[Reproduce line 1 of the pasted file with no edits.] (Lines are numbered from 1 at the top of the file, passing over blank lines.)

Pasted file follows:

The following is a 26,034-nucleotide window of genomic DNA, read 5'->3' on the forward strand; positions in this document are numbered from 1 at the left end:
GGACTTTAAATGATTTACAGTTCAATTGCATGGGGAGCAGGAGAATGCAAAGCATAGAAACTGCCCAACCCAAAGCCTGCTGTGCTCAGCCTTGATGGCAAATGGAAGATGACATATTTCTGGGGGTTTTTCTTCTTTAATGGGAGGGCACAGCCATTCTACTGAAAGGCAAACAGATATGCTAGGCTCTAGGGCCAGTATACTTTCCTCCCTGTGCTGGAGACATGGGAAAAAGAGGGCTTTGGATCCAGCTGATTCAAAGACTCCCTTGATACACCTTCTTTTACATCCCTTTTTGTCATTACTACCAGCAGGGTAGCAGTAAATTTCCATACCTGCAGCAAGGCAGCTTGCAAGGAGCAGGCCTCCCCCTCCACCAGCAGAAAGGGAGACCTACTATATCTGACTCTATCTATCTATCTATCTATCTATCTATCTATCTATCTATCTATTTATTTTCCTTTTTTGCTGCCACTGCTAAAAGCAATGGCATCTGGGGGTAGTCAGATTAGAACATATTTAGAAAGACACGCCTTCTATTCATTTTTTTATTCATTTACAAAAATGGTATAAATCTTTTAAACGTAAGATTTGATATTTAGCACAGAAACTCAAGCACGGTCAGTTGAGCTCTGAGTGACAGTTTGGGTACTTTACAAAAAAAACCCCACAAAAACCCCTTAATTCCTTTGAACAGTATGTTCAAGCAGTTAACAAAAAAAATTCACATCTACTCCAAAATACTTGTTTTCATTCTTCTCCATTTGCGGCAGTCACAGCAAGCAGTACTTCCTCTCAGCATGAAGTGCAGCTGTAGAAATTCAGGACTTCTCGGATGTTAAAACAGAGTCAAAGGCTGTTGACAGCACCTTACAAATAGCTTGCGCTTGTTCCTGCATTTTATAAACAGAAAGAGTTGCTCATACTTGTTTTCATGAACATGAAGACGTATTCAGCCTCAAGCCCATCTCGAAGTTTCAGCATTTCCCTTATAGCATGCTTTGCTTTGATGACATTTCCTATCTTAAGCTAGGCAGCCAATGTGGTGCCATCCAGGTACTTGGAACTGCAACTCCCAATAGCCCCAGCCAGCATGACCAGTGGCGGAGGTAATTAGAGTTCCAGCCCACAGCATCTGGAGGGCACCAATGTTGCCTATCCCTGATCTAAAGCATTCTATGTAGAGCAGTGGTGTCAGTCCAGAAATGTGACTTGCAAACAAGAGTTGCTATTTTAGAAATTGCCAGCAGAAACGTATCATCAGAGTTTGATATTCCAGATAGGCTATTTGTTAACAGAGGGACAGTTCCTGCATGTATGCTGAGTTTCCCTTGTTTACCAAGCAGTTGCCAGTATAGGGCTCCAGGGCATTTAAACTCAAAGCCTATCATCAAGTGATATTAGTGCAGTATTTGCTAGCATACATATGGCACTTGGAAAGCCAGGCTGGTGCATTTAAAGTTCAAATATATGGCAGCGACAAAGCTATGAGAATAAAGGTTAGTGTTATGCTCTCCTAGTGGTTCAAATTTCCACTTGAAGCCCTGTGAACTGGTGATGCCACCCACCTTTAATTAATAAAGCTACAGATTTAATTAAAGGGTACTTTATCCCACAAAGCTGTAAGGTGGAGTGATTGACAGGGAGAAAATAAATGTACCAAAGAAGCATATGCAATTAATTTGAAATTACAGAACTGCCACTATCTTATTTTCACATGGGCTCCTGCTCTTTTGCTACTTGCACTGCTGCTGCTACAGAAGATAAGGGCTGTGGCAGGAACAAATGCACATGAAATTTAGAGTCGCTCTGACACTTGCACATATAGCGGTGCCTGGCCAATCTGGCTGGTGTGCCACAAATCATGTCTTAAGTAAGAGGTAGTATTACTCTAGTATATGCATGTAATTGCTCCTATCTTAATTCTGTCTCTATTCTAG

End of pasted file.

The following is a 26,034-nucleotide window of genomic DNA, read 5'->3' on the forward strand; positions in this document are numbered from 1 at the left end: